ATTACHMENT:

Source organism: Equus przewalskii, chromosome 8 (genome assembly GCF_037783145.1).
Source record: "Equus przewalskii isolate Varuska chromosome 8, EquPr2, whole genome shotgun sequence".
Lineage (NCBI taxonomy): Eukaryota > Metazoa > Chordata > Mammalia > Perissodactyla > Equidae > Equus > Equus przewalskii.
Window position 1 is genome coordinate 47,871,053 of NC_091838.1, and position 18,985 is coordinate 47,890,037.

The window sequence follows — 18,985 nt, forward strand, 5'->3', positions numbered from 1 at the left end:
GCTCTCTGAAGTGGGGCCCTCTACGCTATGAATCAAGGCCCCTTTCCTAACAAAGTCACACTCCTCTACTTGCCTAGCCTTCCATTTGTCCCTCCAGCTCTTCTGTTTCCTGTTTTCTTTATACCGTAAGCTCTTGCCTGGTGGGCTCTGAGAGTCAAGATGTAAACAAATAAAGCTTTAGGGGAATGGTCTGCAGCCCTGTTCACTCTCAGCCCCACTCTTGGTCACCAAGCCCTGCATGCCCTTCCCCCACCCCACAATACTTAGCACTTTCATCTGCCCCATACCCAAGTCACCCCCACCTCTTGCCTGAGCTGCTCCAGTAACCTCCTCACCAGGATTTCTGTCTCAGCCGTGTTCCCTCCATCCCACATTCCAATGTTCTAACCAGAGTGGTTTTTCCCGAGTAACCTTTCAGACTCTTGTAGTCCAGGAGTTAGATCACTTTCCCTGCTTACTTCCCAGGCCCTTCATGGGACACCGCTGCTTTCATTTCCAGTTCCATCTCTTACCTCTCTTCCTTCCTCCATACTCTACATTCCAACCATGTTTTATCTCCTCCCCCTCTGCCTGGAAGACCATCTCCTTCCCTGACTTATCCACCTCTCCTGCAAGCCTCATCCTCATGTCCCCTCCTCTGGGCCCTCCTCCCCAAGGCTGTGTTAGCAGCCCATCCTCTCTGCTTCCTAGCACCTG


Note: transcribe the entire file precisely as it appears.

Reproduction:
Source organism: Equus przewalskii, chromosome 8 (genome assembly GCF_037783145.1).
Source record: "Equus przewalskii isolate Varuska chromosome 8, EquPr2, whole genome shotgun sequence".
Lineage (NCBI taxonomy): Eukaryota > Metazoa > Chordata > Mammalia > Perissodactyla > Equidae > Equus > Equus przewalskii.
Window position 1 is genome coordinate 47,871,053 of NC_091838.1, and position 18,985 is coordinate 47,890,037.

The window sequence follows — 18,985 nt, forward strand, 5'->3', positions numbered from 1 at the left end:
GCTCTCTGAAGTGGGGCCCTCTACGCTATGAATCAAGGCCCCTTTCCTAACAAAGTCACACTCCTCTACTTGCCTAGCCTTCCATTTGTCCCTCCAGCTCTTCTGTTTCCTGTTTTCTTTATACCGTAAGCTCTTGCCTGGTGGGCTCTGAGAGTCAAGATGTAAACAAATAAAGCTTTAGGGGAATGGTCTGCAGCCCTGTTCACTCTCAGCCCCACTCTTGGTCACCAAGCCCTGCATGCCCTTCCCCCACCCCACAATACTTAGCACTTTCATCTGCCCCATACCCAAGTCACCCCCACCTCTTGCCTGAGCTGCTCCAGTAACCTCCTCACCAGGATTTCTGTCTCAGCCGTGTTCCCTCCATCCCACATTCCAATGTTCTAACCAGAGTGGTTTTTCCCGAGTAACCTTTCAGACTCTTGTAGTCCAGGAGTTAGATCACTTTCCCTGCTTACTTCCCAGGCCCTTCATGGGACACCGCTGCTTTCATTTCCAGTTCCATCTCTTACCTCTCTTCCTTCCTCCATACTCTACATTCCAACCATGTTTTATCTCCTCCCCCTCTGCCTGGAAGACCATCTCCTTCCCTGACTTATCCACCTCTCCTGCAAGCCTCATCCTCATGTCCCCTCCTCTGGGCCCTCCTCCCCAAGGCTGTGTTAGCAGCCCATCCTCTCTGCTTCCTAGCACCTG